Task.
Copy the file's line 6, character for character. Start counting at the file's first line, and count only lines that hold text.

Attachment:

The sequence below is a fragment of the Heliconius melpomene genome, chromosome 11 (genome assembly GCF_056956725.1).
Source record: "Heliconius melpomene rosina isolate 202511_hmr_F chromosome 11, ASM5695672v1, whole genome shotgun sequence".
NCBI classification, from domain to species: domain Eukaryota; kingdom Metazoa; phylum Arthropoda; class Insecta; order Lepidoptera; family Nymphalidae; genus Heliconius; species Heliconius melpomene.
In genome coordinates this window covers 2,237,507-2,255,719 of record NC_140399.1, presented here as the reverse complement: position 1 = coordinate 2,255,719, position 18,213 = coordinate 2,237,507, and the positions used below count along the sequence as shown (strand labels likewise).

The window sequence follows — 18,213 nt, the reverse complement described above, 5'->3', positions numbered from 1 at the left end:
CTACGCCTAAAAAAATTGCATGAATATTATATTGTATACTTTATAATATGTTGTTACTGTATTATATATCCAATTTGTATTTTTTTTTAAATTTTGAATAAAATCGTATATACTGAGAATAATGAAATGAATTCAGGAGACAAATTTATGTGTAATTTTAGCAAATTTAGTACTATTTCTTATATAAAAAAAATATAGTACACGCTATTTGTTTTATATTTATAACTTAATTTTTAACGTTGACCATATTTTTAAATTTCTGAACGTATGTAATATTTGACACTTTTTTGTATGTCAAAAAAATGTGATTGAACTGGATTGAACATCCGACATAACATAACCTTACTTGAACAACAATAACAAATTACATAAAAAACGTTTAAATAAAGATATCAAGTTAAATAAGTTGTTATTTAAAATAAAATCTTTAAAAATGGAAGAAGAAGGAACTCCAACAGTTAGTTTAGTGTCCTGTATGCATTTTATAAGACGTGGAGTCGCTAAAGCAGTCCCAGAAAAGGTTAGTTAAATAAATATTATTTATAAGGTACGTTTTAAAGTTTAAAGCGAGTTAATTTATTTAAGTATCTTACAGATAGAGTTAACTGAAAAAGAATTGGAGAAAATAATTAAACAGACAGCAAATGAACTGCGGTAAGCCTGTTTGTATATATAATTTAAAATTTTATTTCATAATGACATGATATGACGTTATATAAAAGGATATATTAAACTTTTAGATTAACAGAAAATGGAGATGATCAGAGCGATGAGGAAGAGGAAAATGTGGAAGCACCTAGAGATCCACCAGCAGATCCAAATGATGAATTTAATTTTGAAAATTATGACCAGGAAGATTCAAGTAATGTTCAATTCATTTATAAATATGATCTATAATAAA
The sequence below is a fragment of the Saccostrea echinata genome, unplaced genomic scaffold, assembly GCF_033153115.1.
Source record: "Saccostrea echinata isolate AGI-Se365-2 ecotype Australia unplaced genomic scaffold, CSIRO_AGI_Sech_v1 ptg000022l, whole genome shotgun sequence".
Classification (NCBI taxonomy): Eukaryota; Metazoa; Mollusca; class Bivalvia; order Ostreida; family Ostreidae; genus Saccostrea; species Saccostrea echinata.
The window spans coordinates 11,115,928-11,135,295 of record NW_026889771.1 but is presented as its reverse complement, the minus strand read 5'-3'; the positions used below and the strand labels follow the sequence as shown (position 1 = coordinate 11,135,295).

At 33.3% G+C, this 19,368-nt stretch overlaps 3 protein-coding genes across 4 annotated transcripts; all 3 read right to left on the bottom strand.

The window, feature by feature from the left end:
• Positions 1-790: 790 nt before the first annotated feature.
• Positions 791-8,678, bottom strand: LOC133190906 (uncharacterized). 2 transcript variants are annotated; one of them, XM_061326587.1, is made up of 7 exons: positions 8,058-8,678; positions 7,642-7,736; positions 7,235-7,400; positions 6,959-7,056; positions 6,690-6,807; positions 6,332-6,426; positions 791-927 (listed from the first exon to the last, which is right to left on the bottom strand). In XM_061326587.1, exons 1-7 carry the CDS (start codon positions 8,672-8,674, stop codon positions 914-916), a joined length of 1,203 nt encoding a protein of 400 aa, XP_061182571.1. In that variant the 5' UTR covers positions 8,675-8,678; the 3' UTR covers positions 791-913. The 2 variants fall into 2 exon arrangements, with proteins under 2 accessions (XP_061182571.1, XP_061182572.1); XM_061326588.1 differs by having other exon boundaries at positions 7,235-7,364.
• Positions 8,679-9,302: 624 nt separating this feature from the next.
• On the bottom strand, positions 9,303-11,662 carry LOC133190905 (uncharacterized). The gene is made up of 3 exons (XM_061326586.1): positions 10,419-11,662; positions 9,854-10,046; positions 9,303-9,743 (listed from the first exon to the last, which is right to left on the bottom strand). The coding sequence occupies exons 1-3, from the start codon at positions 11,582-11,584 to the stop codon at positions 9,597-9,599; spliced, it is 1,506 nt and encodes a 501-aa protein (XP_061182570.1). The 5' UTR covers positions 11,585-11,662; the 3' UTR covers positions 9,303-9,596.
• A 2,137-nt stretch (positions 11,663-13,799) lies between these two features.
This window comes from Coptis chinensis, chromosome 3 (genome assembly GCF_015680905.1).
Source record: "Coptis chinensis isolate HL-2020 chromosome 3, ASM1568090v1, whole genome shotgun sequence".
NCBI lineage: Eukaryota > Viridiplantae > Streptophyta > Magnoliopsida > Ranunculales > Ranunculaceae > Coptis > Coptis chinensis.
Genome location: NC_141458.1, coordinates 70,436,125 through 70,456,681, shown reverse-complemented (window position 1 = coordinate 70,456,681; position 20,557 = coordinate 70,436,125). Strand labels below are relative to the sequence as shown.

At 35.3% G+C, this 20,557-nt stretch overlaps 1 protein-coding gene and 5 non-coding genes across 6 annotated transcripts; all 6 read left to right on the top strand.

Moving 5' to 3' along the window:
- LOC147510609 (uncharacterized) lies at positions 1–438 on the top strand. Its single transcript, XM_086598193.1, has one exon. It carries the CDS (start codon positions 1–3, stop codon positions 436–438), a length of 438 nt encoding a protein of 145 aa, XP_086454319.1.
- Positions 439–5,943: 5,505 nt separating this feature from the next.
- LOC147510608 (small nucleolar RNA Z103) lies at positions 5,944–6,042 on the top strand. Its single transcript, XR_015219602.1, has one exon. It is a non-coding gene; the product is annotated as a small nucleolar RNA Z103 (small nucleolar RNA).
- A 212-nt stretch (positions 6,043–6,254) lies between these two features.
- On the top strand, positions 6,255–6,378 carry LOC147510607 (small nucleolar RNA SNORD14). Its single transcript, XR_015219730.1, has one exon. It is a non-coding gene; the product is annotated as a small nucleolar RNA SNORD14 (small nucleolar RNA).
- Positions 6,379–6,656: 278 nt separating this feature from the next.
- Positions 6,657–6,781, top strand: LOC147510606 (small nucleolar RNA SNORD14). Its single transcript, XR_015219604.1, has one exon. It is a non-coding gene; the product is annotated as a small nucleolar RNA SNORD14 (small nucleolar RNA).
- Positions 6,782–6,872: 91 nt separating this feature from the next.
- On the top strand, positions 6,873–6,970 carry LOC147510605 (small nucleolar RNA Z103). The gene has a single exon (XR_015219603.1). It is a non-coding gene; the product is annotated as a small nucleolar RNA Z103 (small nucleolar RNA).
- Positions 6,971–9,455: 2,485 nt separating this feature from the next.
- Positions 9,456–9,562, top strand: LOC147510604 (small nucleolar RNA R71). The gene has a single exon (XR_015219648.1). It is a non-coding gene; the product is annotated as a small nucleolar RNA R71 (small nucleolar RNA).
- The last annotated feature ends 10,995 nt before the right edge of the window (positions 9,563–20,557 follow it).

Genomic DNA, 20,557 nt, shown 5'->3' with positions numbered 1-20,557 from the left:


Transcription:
CTACGCCTAAAAAAATTGCATGAATATTATATTGTATACTTTATAATATGTTGTTACTGTATTATATATCCAATTTGTATTTTTTTTTAAATTTTGAATAAAATCGTATATACTGAGAATAATGAAATGAATTCAGGAGACAAATTTATGTGTAATTTTAGCAAATTTAGTACTATTTCTTATATAAAAAAAATATAGTACACGCTATTTGTTTTATATTTATAACTTAATTTTTAACGTTGACCATATTTTTAAATTTCTGAACGTATGTAATATTTGACACTTTTTTGTATGTCAAAAAAATGTGATTGAACTGGATTGAACATCCGACATAACATAACCTTACTTGAACAACAATAACAAATTACATAAAAAACGTTTAAATAAAGATATCAAGTTAAATAAGTTGTTATTTAAAATAAAATCTTTAAAAATGGAAGAAGAAGGAACTCCAACAGTTAGTTTAGTGTCCTGTATGCATTTTATAAGACGTGGAGTCGCTAAAGCAGTCCCAGAAAAGGTTAGTTAAATAAATATTATTTATAAGGTACGTTTTAAAGTTTAAAGCGAGTTAATTTATTTAAGTATCTTACAGATAGAGTTAACTGAAAAAGAATTGGAGAAAATAATTAAACAGACAGCAAATGAACTGCGGTAAGCCTGTTTGTATATATAATTTAAAATTTTATTTCATAATGACATGATATGACGTTATATAAAAGGATATATTAAACTTTTAGATTAACAGAAAATGGAGATGATCAGAGCGATGAGGAAGAGGAAAATGTGGAAGCACCTAGAGATCCACCAGCAGATCCAAATGATGAATTTAATTTTGAAAATTATGACCAGGAAGATTCAAGTAATGTTCAATTCATTTATAAATATGATCTATAATAAA